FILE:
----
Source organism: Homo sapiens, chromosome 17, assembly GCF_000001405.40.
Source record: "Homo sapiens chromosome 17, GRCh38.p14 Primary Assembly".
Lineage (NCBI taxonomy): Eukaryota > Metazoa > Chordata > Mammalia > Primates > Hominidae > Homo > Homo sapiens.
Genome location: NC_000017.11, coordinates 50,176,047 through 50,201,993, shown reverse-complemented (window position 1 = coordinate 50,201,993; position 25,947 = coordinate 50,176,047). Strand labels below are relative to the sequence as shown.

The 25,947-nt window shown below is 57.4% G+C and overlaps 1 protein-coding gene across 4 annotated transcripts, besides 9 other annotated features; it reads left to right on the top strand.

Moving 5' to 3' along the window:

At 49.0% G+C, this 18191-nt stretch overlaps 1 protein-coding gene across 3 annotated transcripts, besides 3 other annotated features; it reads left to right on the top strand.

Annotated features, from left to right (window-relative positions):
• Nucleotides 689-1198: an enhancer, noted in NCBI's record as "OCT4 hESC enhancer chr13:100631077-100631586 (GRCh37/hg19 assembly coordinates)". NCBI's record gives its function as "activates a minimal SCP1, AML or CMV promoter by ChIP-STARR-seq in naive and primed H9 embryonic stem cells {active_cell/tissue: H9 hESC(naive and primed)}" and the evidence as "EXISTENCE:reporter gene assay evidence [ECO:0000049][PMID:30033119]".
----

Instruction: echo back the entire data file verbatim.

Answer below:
Source organism: Homo sapiens, chromosome 17, assembly GCF_000001405.40.
Source record: "Homo sapiens chromosome 17, GRCh38.p14 Primary Assembly".
Lineage (NCBI taxonomy): Eukaryota > Metazoa > Chordata > Mammalia > Primates > Hominidae > Homo > Homo sapiens.
Genome location: NC_000017.11, coordinates 50,176,047 through 50,201,993, shown reverse-complemented (window position 1 = coordinate 50,201,993; position 25,947 = coordinate 50,176,047). Strand labels below are relative to the sequence as shown.

The 25,947-nt window shown below is 57.4% G+C and overlaps 1 protein-coding gene across 4 annotated transcripts, besides 9 other annotated features; it reads left to right on the top strand.

Moving 5' to 3' along the window:

At 49.0% G+C, this 18191-nt stretch overlaps 1 protein-coding gene across 3 annotated transcripts, besides 3 other annotated features; it reads left to right on the top strand.

Annotated features, from left to right (window-relative positions):
• Nucleotides 689-1198: an enhancer, noted in NCBI's record as "OCT4 hESC enhancer chr13:100631077-100631586 (GRCh37/hg19 assembly coordinates)". NCBI's record gives its function as "activates a minimal SCP1, AML or CMV promoter by ChIP-STARR-seq in naive and primed H9 embryonic stem cells {active_cell/tissue: H9 hESC(naive and primed)}" and the evidence as "EXISTENCE:reporter gene assay evidence [ECO:0000049][PMID:30033119]".